As an athlete, Sylvie Sauvé is known for far more than her excellent performances. Her involvement in the development of sports for people with cerebral palsy in Quebec, as well as her fight for the rights of people with a disability, lead CCPSA to recognize Sylvie as a person who has made her mark in Paralympic sports in Quebec in the 1980s and 90s.
Sylvie realized a dream when she participated in her first Paralympic Games in Seoul in 1988. In addition to returning with souvenirs in her luggage, she also packed a bronze medal that she won for the 100m. The Quebec athlete received extensive media coverage and became one of the big names in sports for people with disabilities. In 1992, she again participated in the Paralympic Games, this time in Barcelona, and finished 5th in the 100m despite an unhealed injury. Two years after the Barcelona games, she was forced to end her athletic career. Injuries were piling up and the pains that she had tolerated for so long were becoming ever more serious.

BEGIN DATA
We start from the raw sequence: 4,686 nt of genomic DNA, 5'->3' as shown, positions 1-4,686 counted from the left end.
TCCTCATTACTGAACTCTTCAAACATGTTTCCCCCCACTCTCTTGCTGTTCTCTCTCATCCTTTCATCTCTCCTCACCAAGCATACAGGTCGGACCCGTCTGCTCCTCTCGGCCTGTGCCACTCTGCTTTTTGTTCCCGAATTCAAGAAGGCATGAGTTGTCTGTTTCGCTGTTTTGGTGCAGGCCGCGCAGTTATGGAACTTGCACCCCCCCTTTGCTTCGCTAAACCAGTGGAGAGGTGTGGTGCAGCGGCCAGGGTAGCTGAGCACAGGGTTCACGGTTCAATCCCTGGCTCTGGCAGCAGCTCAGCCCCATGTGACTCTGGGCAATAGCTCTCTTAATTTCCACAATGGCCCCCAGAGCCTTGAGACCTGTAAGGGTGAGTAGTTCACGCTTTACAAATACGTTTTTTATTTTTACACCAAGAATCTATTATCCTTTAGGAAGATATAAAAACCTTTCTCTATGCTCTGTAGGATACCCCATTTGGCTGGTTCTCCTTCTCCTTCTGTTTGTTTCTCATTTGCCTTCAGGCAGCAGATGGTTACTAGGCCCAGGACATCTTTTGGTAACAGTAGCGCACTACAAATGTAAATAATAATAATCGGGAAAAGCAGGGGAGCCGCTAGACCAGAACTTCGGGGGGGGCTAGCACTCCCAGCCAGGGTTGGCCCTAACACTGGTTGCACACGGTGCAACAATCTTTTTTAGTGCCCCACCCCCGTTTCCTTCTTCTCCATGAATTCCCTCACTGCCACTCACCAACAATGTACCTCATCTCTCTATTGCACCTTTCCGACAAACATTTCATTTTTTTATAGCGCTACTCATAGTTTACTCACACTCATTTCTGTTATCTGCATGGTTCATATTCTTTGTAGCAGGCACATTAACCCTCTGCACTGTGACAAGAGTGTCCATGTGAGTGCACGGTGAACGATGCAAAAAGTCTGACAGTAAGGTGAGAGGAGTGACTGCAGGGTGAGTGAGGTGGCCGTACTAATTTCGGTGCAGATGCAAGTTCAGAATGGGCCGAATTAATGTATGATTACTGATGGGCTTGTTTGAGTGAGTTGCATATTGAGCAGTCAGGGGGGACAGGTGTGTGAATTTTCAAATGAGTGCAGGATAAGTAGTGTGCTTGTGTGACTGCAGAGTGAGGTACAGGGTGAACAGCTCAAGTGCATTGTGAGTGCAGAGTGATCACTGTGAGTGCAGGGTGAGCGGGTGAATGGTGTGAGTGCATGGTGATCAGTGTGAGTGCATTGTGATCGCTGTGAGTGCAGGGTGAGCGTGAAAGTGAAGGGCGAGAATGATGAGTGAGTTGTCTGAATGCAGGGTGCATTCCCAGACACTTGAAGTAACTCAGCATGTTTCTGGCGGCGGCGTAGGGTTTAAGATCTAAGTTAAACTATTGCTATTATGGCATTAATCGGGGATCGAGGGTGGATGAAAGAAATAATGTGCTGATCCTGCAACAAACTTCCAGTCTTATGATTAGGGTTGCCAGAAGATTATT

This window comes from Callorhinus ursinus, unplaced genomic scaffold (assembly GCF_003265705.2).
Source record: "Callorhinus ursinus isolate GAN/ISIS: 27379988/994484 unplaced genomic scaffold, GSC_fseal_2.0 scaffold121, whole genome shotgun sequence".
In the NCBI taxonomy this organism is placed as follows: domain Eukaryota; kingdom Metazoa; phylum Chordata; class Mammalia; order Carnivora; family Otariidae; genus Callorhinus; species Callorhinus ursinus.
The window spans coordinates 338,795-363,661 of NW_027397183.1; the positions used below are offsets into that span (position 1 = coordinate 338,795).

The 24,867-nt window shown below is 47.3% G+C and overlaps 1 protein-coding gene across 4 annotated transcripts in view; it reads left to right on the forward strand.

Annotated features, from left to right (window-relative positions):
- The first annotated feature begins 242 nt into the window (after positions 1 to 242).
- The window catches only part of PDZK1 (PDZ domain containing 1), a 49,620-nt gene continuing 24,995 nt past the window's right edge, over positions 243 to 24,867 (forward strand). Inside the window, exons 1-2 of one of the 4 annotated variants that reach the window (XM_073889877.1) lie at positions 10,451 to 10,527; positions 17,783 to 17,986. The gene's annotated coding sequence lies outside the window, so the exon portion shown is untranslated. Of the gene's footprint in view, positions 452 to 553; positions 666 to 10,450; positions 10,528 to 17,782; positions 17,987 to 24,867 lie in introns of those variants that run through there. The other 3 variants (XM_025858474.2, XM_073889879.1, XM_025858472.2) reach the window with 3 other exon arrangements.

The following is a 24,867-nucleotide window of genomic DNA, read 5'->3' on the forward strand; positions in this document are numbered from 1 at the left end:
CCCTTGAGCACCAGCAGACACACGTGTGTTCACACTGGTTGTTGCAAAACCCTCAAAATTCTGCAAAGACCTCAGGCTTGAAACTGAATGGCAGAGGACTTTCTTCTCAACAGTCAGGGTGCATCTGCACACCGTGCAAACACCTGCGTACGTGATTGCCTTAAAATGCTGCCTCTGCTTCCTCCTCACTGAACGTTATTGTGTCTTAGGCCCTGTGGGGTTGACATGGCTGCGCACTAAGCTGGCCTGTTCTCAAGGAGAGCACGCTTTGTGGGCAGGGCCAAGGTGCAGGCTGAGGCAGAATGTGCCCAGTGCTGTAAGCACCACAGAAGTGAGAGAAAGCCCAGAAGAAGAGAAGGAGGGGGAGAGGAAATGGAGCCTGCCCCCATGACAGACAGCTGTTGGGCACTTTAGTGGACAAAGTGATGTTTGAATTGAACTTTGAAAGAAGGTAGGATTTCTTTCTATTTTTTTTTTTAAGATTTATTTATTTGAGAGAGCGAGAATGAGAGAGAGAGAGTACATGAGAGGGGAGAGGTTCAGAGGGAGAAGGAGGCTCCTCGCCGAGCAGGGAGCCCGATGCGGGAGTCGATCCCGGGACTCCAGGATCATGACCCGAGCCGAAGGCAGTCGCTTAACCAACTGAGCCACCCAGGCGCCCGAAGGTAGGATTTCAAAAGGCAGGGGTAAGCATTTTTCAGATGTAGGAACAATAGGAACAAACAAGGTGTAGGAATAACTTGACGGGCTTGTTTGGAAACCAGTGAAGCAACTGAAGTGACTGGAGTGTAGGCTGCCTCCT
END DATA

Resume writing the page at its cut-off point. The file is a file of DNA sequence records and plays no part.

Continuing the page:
Throughout her career, Sylvie aimed to advance the cause of sports for people with cerebral palsy in Quebec. She was closely involved in taking the steps that allowed the Association québécoise de sports pour paralytiques cérébraux to come into being. She also occupied the position of chair of the board of the association for seven years. Given her long involvement as a volunteer, the recognition of people with disabilities, particularly in the world of sports, is an issue dear to her heart. She is now continuing her sport involvement as coach in the sport of boccia.
It is her need to prove to others and to herself that it is possible to attain a high level of excellence that permitted Sylvie Sauve to reach her dreams. During her 10-year career as an athlete, Sylvie gathered medals, joys, memories, and experiences that she never thought she’d have in her lifetime.